The Plan

When I was young, someone told me that God had a plan for my life. I wasn’t sure I believed that. When all of your dreams and your worth are stripped away at the age of 8, while neighborhood boys leer at you and touch your body in inappropriate ways, hope dies. And so, when fourteen years later, a whisper in my heart said, “I have a plan for you!” I was desperate to believe it. But scared, too.

I thought: I’m not worth anything! What plan could there be for me?!

I could look at my past and see the devastation of my short life. Abuse. A broken heart. Broken dreams. So, really, what plan could there be for me?

But the voice kept whispering—“I have a plan for you!”

For the last twelve years, that voice has kept speaking to me. I can look back at the last twelve years and see the evidence that it must be true. Listening to that voice has gotten me out of huge disasters and has changed my life. I left a dead-end relationship and got a degree. I built a career and got the opportunity to travel, serving all over the world and making scores of friends. And God’s not done with me yet.

About three years ago, I started making friends in the Pacific Northwest. I followed the urge to visit and meet them, then began spending all of the time I could out there. And all the time, I have had a fluttery little feeling in my heart that I belonged there. But I would talk myself out of it. I mean, I’m from North Carolina and all of my family is here. I own a house here. And had worked for over six years in a full-time ministry job here. I had found my purpose here. Surely, I didn’t need to uproot myself and go 3000 miles when I’m happy here. But on February 21st, the whispery voice that has always told me that there’s a plan for my life told me that it was time to live another part of the plan. It was time to GO.

I was reminded of something I heard Jon Acuff say: “Many of the adventures you will go on will not make sense to other people because the outcome is unknown. But journeys where the outcome is already known are not adventures, they’re errands. And you were created to do more than run errands.”

For the past three months, I’ve been slowly packing up my life in Benson, North Carolina. Today, I finally packed the last item into the trailer, looked at my sister-in-law and said, “Well, the house is all yours.”

The last three months have been a roller-coaster—and I’m not done yet. I still have a lot of adventure ahead of me. Driving almost 3,000 miles. Finding a job. Making a new home. And while it’s a good thing and I don’t regret any of it, it’s left me completely bone-weary.

This week as I continued to read Katie Davis’ story of following that same whispery voice to Uganda, I felt relief—that someone else understands the fear and the turmoil—and that in the end, it’s worth it.

Katie said,

 “I don’t always know where this life is going. I can’t see the end of the road, but here is the great part: Courage is not about knowing the path. It is about taking the first step.”

“I am thrilled and I am terrified, in a good way. Some call it courage; some call it foolish; I call it faith.”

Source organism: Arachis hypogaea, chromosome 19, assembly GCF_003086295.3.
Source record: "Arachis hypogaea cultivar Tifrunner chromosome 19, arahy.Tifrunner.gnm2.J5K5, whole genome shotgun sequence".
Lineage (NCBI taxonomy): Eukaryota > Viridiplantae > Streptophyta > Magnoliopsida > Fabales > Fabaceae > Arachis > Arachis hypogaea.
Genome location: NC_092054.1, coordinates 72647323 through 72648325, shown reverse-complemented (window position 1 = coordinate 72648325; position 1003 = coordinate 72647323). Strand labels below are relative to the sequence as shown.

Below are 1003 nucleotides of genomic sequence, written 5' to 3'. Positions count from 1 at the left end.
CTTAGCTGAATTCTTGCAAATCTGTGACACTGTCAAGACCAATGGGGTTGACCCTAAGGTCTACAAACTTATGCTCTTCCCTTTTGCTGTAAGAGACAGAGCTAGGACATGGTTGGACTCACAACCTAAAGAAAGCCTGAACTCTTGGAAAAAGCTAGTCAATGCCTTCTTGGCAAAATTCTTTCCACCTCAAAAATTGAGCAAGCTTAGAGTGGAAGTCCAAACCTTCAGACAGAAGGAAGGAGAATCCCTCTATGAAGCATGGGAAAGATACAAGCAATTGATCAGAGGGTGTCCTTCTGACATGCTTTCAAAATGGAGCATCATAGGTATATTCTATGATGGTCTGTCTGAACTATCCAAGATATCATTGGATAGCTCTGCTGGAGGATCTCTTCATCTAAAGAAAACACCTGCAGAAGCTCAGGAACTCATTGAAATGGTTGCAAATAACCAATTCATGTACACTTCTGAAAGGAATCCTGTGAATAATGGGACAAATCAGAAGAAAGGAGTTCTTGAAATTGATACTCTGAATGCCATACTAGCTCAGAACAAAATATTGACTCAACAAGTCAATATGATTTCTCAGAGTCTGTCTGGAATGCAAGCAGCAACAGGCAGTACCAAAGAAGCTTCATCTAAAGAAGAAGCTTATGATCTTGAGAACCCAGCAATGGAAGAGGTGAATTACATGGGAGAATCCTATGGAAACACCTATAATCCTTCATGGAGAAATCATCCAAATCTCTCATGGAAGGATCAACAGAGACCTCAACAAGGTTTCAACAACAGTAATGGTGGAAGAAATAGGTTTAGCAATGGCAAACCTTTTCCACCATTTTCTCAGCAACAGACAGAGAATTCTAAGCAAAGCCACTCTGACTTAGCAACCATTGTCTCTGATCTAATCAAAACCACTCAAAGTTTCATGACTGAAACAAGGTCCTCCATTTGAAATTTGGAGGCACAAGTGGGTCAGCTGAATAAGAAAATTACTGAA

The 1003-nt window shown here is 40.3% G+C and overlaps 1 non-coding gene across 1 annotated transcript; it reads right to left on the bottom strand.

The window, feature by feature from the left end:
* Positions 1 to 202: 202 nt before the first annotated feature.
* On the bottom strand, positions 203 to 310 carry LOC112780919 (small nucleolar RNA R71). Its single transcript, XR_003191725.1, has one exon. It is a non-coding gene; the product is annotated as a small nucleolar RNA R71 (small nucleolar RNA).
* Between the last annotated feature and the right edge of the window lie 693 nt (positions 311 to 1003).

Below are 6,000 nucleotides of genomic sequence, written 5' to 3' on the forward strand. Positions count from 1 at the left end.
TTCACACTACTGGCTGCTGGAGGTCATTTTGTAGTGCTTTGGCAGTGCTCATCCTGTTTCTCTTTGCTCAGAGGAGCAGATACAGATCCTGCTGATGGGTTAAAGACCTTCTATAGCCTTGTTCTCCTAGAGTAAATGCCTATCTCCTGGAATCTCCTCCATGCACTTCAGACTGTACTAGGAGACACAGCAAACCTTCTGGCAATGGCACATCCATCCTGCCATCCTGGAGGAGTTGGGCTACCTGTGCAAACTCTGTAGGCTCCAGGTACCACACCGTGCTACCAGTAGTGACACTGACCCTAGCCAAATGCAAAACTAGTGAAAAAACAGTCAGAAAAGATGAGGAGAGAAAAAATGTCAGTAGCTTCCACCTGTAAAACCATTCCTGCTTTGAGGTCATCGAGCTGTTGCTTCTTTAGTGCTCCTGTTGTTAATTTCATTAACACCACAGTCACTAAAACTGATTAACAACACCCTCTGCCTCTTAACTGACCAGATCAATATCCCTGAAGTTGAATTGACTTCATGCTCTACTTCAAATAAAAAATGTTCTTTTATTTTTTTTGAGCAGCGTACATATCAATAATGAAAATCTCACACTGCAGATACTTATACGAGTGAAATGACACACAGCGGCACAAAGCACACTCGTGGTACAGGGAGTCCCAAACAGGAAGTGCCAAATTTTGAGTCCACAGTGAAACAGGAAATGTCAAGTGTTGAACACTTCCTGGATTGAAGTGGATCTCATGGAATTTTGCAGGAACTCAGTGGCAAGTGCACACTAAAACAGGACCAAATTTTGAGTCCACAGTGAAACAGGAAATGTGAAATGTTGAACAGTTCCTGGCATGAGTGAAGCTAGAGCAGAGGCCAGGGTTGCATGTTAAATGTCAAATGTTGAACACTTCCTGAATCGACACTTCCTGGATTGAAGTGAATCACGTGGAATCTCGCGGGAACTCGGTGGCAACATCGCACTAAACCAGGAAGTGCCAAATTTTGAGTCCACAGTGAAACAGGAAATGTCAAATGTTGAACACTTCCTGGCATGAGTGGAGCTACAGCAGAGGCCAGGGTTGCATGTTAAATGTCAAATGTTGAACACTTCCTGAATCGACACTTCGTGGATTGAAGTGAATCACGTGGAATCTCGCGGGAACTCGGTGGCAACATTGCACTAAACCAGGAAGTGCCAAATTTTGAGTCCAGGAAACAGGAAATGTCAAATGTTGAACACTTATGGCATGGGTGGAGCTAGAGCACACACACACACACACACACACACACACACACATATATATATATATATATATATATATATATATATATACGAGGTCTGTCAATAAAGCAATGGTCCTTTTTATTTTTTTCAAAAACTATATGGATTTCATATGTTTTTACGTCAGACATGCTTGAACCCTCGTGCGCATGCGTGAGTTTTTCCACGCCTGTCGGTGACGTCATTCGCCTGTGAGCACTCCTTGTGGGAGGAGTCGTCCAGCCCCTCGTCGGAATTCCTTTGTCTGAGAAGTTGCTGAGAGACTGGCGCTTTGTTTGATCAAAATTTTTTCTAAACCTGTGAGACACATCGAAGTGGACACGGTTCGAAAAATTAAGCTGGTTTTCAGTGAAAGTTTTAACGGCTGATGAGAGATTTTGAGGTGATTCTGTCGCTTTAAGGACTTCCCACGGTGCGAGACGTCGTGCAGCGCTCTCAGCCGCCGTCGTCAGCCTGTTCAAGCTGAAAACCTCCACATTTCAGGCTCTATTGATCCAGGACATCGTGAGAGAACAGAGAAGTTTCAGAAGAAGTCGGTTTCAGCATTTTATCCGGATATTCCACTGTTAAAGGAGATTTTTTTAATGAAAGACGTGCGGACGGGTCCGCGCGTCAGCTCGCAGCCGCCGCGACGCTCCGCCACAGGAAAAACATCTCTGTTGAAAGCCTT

I have no idea what my life on the other coast is going to look like. I don’t even know what tomorrow’s going to look like. But I’m willing to take one step at a time because I believe there’s a plan for me that’s bigger and better than the plan I have for myself. And I’m going to go see what that plan looks like, one baby step at a time.

This post is part of a weekly discussion that my friend and co-facilitator, Jason Stasyszen and I have been having on the memoir, Kisses from Katie. You don’t have to read the book to stick around for the discussion, but if you have written a response to this week’s chapter, feel free to link it up at the widget below!


About Sarah Salter


  1. Nancy P says:

    I don’t know either what this coast holds for you but one thing is for sure. You will be welcomed with open arms!

  2. Are we there yet? How much longer?

    Are we there yet?


  3. There is plenty of opportunity for fear, but also faith as we look to Him. I’m with you, Sarah! I want to follow His plan WHEREVER He leads. Good stuff. Blessings to you, friend.

  4. Love that quote about running errands, I’ve never thought of my journey that way. Thanks for the new perspective- it’s helpful to this control freak!

  5. Sarah Salter says:

    Nancy, thank you so much! It’s happening fast now. And like I’ve said to several people — as scary as it is, I never regret this decision I’ve made! See you soon! 🙂

  6. Sarah Salter says:

    Not there yet! And not much longer, Dusty! 🙂

  7. Sarah Salter says:

    Jason, I think that if I can do this WITH GOD, then I can do pretty much anything with Him! Scariest thing I’ve ever done, but also certainly the most exciting!

  8. Sarah Salter says:

    TC, I love that quote, too! So much so that I spoke to a ladies’ group about it recently. God has called us to greatness! Not to mediocrity. I don’t have to settle for living in a rut when He has so much more for me. But going further and deeper REQUIRES dependence on Him because I just can NOT do it by myself. Thanks for coming by and joining the conversation!

  9. Wow, that Acuff quote has done smacked me upside the head! It has possibly provided some blog-spiration…
    Girl, I love you and I know that God will work out His wondrous plan in His way and in His time and provide for in awesome ways as you head out on this fantastic journey. Can’t wait to read all about it. 😉
    Praying for you as you head West!

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